My Lords, there has not been, as there could not be, any difference of opinion to-night with regard to the obligations which rest upon the Government of this country to see that the Treaties which are in existence are enforced and fulfilled. The rights, whatever they may be, and whatever their extent, are ancient. They came into existence at a time when there was no inhabitant population upon what is known as the French shore of Newfoundland. The Treaty obligations were not imposed upon any existing community by the wish of the British Government, and the community that has since grown up has come into being subject to the existence of these Treaty rights. I think that is beyond the possibility of question. The liability of the inhabitants of Newfoundland to the burden of these Treaty obligations does not depend upon any connection of the colony with the British Crown. If that link were severed the inhabitants of Newfoundland would be not one whit less under the Treaty obligations; those obligations would be in no degree less binding upon them. I think it is essential this should be borne in mind: that they would then find themselves still subject to the Treaties, face to face with the French nation insisting upon their performance, and they would be subject to the entire pressure of the force existing in the French people. I am quite sure, under those circumstances, the inhabitants of Newfoundland will feel that these ancient Treaty obligations, resting as they do upon us, bring a serious burden, attendant with manifold risks and responsibilities, and that the Government of this country is deserving of consideration at their hands in the difficult position in which they must often find themselves placed when called upon to enforce these Treaties. On the other hand, I am quite sure that the people of England will regard with sympathetic consideration the difficult position in which the inhabitants of Newfoundland are placed. The Treaty presses upon them with a heavy burden, and the conditions which exist at the present time differ most materially and vitally- from those which were in existence, or which could have been in contemplation, at the time the Treaty was entered into. At that time the country was comparatively unpeopled; there was no desire to develop its resources—indeed, its resources were unknown. It was regarded as a mere accessory to a fishing ground; but now a population has grown up in this region, possessing settled civil institutions and a small organised system of government. It is a growing population, naturally anxious to spread itself and to develop the resources which undoubtedly exist in the country. Under these circumstances, it is not unnatural that the people of Newfoundland should chafe and murmur under the restraints to which they find themselves exposed by reason of these Treaties, the more so when they conceive that the Treaties are being pressed by the other party to them beyond their legitimate bounds. If, therefore, the people of Newfoundland have sometimes appeared to press their claims unduly, or to have exaggerated their rights, or to have exhibited an over-sensitiveness or jealousy of the action of the Government at home, I am quite sure that the people and Government at home in this country will have every disposition to view their attitude in that respect with the utmost generosity. I certainly feel bound to say that I think they have in one respect somewhat overstated their case. I think it is impossible to contest the position that the Government of this country, bound as this country is to observe the obligations under these Treaties, must have the power, pending the negotiations for a settlement, or while the matter is in train for a settlement, to arrange a modus vivendi which will permit the matter to be discussed and negotiated upon. There is no tribunal to which appeal can be made; in the last resort the arbitrament of war is all that can be relied upon for a decision; and when it is remembered that a war would involve not only this country, but all her colonies and dependencies — that it would be war of a terrible description — surely it cannot be contended that a country thus bound by obligations which in the last resort may lead to war with all its fatal consequences is not to be in a position, even if there be opposition on the part of the colony interested, to arrange a temporary modus vivendi. I am quite satisfied that upon reflection the people of Newfoundland will see that is a position which cannot be maintained, that it would not be to the interest of any colony that it should force such a position upon the Imperial Government which holds its powers in trust not only for the people of this country, but for the colony connected with it. But in entering upon any modus vivendi which becomes necessary, the wishes and views of the colony should be anxiously considered, and as far as possible carefully consulted, and every effort should be made to secure that the modus vivendi agreed upon should be as little unpalatable to the colony and as little burdensome to themselves as it can possibly be made. This further matter I think also is not in conflict. When Her Majesty's Government came to the conclusion that there was no existing power of properly enforcing the Treaties at that moment, it became their duty to see that that state of things should exist no longer. I know there are those who think that having regard to the history of these Treaties, and of the connection of Newfoundland with the British Crown, the Treaties were a part of the conditions upon which the colony obtained its legislative powers, and that it is not correct to say no power exists of enforcing them there. But even if such a view is correct, it can only be ascertained after the lapse of a considerable time, and it would then prove that such means even as existed were of an im- perfect and insufficient character. Therefore, I think nobody can blame Her Majesty's Government for endeavouring at once to procure the means of enforcing these Treaties. I will not go over again what has been said by the noble Lord opposite me, but I confess it strikes me, as it did him, that as soon as that conclusion was Arrived at it would have been in the highest degree expedient that it should have been communicated to the colony with suggestions on the part of the Government as to legislation by the colony itself and an indication of the kind of legislation which might have been suggested or recommended by Her Majesty's Government. But Newfoundland has a Constitution with a power of legislation upon its internal affairs. I entirely agree that the power of enforcing these Treaties cannot be regarded as a matter merely concerning the internal administration of the colony, because we are bound by the Treaties and under obligation to enforce them; but, still, I think that the enforcement of the Treaties ought to be carried out as far possible under the provisions of the Municipal Law prevailing in the country and in harmony with settled constitutional principles. What is the proposal of Her Majesty's Government in this Bill? It is simply to revive the powers contained in the Act which was passed in the middle of last century, and those powers are certainly of a most arbitrary description. Power is given to any naval officer under the authority only of Orders from the Executive Government of the day to go ashore along the whole of this coast of Newfoundland, and there to take down buildings and generally interfere with the property of British subjects—they can take down buildings, houses, anything that they may have specific instructions to remove, or which they may consider require to be removed within the general instructions which they may receive from the Executive Government of the day. Undoubtedly that is a very serious and arbitrary power; I use the words "arbitrary power" in the sense of one which can be controlled by nothing but the will and discretion and judgment of the Executive. It was not unnatural that the Government, feeling the necessity of a power to enforce these Treaties, and having this method ready to their hand, should have contemplated its adoption; and yet, I think, it was due to forgetfulness of the elaborate conditions, as now existing, from those which existed at the time when this legislation was first adopted by Parliament. There were then no inhabitants on the shore, and no Courts; the country had no settled Institutions; the territory was not brought within the municipal law at all, and probably at that time the course taken was the only one practicable. But now there is a different state of things in all those respects. It is a settled territory, under municipal law, with Courts exercising jurisdiction there, and with a settled organised population. It seems to me that that which in the middle of the last century might have been a proper or even necessary means of enforcing Treaty obligations, ceases to be so when you have this altered condition of things which I have exhibited to your Lordships. The ordinary way of enforcing a Treaty right, when any act is to be done within the territory right, is to make a breach of the Treaty—a breach of your municipal law, to proceed in your Courts for penalties for breach of that municipal law, and giving the right to remove any erections which have been constructed contrary to the provisions (as they would be) of the municipal law. That, I apprehend, is the ordinary proper constitutional method by which th e Treaty obligations which have been undertaken are to be discharged, and I can see no reason why that course should not have been adopted on the present occasion. Of course the decisions of the Courts would not be binding on the other Power which is Party to the Treaty, but no more will the instructions of the naval officers be binding on the Power which is the other Party to the Treaty. In the one case, as in the other, remonstrance would be open to them if our part of the Treaty were not being properly discharged. Here let me say that I draw a distinction between acts to be done upon the shores within the bounds, if I may say so, of the Municipal or Local Government, and acts to be done in the territorial waters. As your Lordships, I daresay, may know, there was considerable discussion some years ago with regard to what were known as territorial waters being so, to a distance of three miles around the coast of any country. According to the views of all,writers upon international law, there exists a certain dominion, or sovereignty, or power exercisable by the nation whose shores are washed by those seas; but there arose in the case of the Frauconia some years ago—where a foreign vessel was sunk in English waters—a question which was very fully discussed as to what were the rights in territorial waters. The majority of the learned Judges were of opinion that the land covered by those waters was not to be regarded as a part of the adjacent territory within its local law, and that we could only deal with any acts done there or treat them as offences by legislation expressly for that purpose. Accordingly in the year 1878 or 1879 an Act was passed which applies not only to the United Kingdom, but to the whole of our colonies, which does make certain offences in territorial waters subject to what is known as the jurisdiction of the Admiral, and triable by the Courts of the United Kingdom; but that Act only deals with certain offences, and would not in the slightest degree affect offences which might arise in virtue of breaches of these Treaties. But the very necessity of the case being, as it seems to me, with regard to territorial waters, would justify making the naval forces do the police duty with regard to these Treaties within those waters. It would be the only practicable means by which the Treaty obligations could be carried out, and any attempt to carry them out by the Newfoundland Government within those waters would be so burdensome and so difficult that I do not apprehend there would be any objection on their part to the territorial waters being dealt with by the naval officers, under instructions from Her Majesty's Government, and I do not think that the question of the propriety of dealing with matters on shore would extend to territorial waters. Therefore, I should be disposed to draw a broad distinction between the two cases. Now, having regard to the circumstances to which I have called attention, do not the proposals of the Newfoundland delegates really afford a basis for the settlement of this matter? I quite agree that such an arrangement as I have sketched out would be a matter of some little complication and difficulty. It would be one which it would be impossible to make applicable at once; and therefore I think, in spite of their objection to the naval officers thus acting upon shore, the Newfoundland delegates indicate that' the Newfoundland Legislature would be willing at once to pass an Act giving all the powers which Her Majesty's Government ask under this Bill, notwithstanding their objections to it on principle, as a temporary expedient, until a better plan can be arranged, and they indicate their willingness afterwards to carry out legislation on the subject. That is, I think, briefly the proper constitutional method of enforcing Treaty rights. I cannot help hoping that Her Majesty's Government will endeavour, upon such a subject as this, to come to a settlement of these very difficult questions, and that they will not insist upon pressing forward this measure, even in your Lordships' House, at the present time. I cannot think, having regard to the objections which are entertained to this measure, and the objections to which it has given rise, it would be for the credit of your Lordships' House that the measure should be pressed forward through this House, notwithstanding the strong objections raised to it, and the offer to provide a substitute which Her Majesty's Government, as I understand, admit would be a sufficient substitute for it; because if that is done before a certain stage is reached in the next House, they have intimated their willingness not to proceed with the Bill. Then would it not be better that it should go no further in your Lordships' House, and that we should not seem to pass a Bill overriding the desires and wishes of the people in the colony, when that disagreeable necessity is not to be imposed upon the other House of Parliament. I press this the more because if this Bill is proceeded with, it will obviously be necessary to us to enforce in this House the views I have expressed with regard to the manner of passing this Bill. This would be the actual measure, and if it is passed through this House, we should have no further voice in the matter if the arrangement should unfortunately not be arrived at. We should then have given our sanction to a form of legislation which is without precedent, and which, I feel sure, is likely to excite jealousy and suspicion in the minds of our fellow countrymen in the colony. I feel it our bounden duty, on the grounds which the noble Duke did his best to impress upon the House, to consider the changes which would be necessary to make it such a measure as ought to pass into law. The noble Lord the Secretary of State for the Colonies, in reply to the criticisms of the delegates with regard to the second sub-section of the first clause, which has excited great alarm in the colony, said it gave no powers to the Government to make arrangements with France without the consent of the colonists. I quite agree it does not give them any new power to make a Treaty which they could not make to-morrow. And possibly it may be said it does not withdraw the absolute necessity of laying the matter before Parliament, because an Order in Council must first be laid on the Table in both Houses. But, strangely enough, it does not provide what is to be done in order to pass the measure into law. Looking at the matter practically, it may make all the difference in the world as to a Government entering into a modification of the arrangements without the consent of the colony; whether in order to enforce it they had to come and get the necessary power to make that arrangement, or whether they had only to lay an Order in Council on the Table for a certain time, after which, if not objected to, it passes into operation. The effect is very different, and I do not wonder that the inhabitants of Newfoundland, in view of the promise given them in Lord Taunton's letter, should view this with jealousy and alarm, because it does contemplate the making of an arrangement, which they do not like, easily enforcable. Therefore, my Lords, I hope that sub-section will not be insisted upon. I draw a broad distinction—I think it is a distinction which has not always been kept in view—between an arbitration which merely interprets, and an arbitration which affects our trade rights. In order that you may enforce what is called the result of an arbitration which is merely an arbitration to enforce a Treaty you want no new power. It is the Treaty you are enforcing just as much afterwards as you would have been before.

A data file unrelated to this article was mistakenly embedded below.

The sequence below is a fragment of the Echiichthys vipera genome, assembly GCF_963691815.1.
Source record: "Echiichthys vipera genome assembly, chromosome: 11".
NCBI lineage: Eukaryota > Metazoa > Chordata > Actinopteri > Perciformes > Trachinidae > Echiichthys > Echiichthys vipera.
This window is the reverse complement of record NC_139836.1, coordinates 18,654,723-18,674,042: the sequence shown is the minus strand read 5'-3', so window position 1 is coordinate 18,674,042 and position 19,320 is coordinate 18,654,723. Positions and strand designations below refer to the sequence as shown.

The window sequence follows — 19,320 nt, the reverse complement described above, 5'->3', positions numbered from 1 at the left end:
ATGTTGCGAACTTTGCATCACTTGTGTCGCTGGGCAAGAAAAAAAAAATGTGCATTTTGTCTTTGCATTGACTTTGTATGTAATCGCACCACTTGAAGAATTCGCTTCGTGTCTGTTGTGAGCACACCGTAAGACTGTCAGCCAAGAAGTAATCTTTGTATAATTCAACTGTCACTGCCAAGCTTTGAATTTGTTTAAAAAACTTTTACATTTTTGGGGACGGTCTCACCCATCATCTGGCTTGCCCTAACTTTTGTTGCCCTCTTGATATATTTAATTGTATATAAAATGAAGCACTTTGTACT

The parties to the trade have agreed upon somebody to interpret the Treaty for them, but it does not make a new right, any more than a Court in enforcing the terms of an Agreement is making a new Agreement. Therefore in respect of enforcing the Treaty rights it seems to me if you have power to enforce the Treaty you have all the power you need, because the Treaty is the Treaty just as it was before, and you are not enforcing anything else but the Treaty, which is!the arrangement between the parties. It is just because it seems to me' to be only enforcing the Treaty that I do not think it infringes in the slightest degree upon the assurances given by Lord Taunton. If I thought it were not enforcing the old Treaty that would be a different matter. It seems to me that you are arranging for new rights if the rights you are going to enforce are not enforcible under the old Treaty. I am not going to trouble your Lordships with observations upon the other parts of the case; the hour is late, and I do not wish to detain your Lordships longer. With regard to the desire of the colonists that there should be an arbitration upon all questions, I am quite sure everybody will agree that it is natural, and that it is desirable. I cannot think Her Majesty's Government will, at any time and in any circumstances under which a general solution of the question seems possible, do otherwise than use their best endeavours to secure that result which it is obvious is in the best interests of the country, the colony, and Her Majesty's Government. As regards the present arrangement, I do not understand that there is at present any binding agreement on the Government to refer any question except the question with regard to the lobsters. That is agreed to be referred. As to the rest, though there is a practicability of further references, none of them could be referred except by a new Agreement between both the contracting parties. I confess I sympathise very much with the view of the colonists as to the danger to them of separate arbitrations on a variety of distinct points which do not cover the whole ground, and still leave certain matters unsettled. Of course there may be still some burning question, in view of which, to avoid infinitely serious dangers, you must obtain a solution by arbitration; but putting that aside I quite understand it would be against the interests of the colonists—and they are naturally jealous of it—to have a series of references unless that series of references cover all questions. Therefore I urge upon Her Majesty's Government that before agreeing upon any further arbitration upon any particular point they should consult the colony, should ascertain fully its views, and unless they feel themselves bound from paramount considerations to do so, they should yield to the wish of the colonists not to refer any single question—I mean without the consent of the colonists themselves—unless they could refer them all. I quite feel the difficulty of giving an indefinite pledge as to the future, but all I understand the delegates to ask is an assurance as to the present. Of course this arrangement is not to be kept open indefinitely. It is not to be kept open to either party indefinitely in the future to suggest other matters for arbitration for an indefinite time; and, therefore, I cannot help thinking that Her Majesty's Government might well convey to the delegates of Newfoundland, without, of course, acceding to their view, the assurance that, unless from some paramount necessity, Her Majesty's Government would not refer individual questions unless they could get such a reference as would cover the whole of the existing controversies. I am quite sure we are all conscious of the evils which are likely to result if this measure be pressed forward into law against the will of the colonists. With all their feelings of antagonism and hostility aroused it will not be easy to carry it out, and we may add to our difficulties instead of diminishing them. But, my Lords, if on the other hand we can carry with us the willing assent of the colonists it would be much better to do so. In enforcing this measure on the Colony of Newfoundland we cannot forecast all the evils which may ensue, though we may apprehend that they will be serious and grave. On the other hand, if we can bring them to a willing mind with us upon some programme or upon some plan which both are able to say is satisfactory and sufficient, then, my Lords, the Colony of Newfoundland, one of our oldest colonies, which has shared our peril for centuries, and which has had its part in our glories, may be, and will be, a contented member of this great Empire.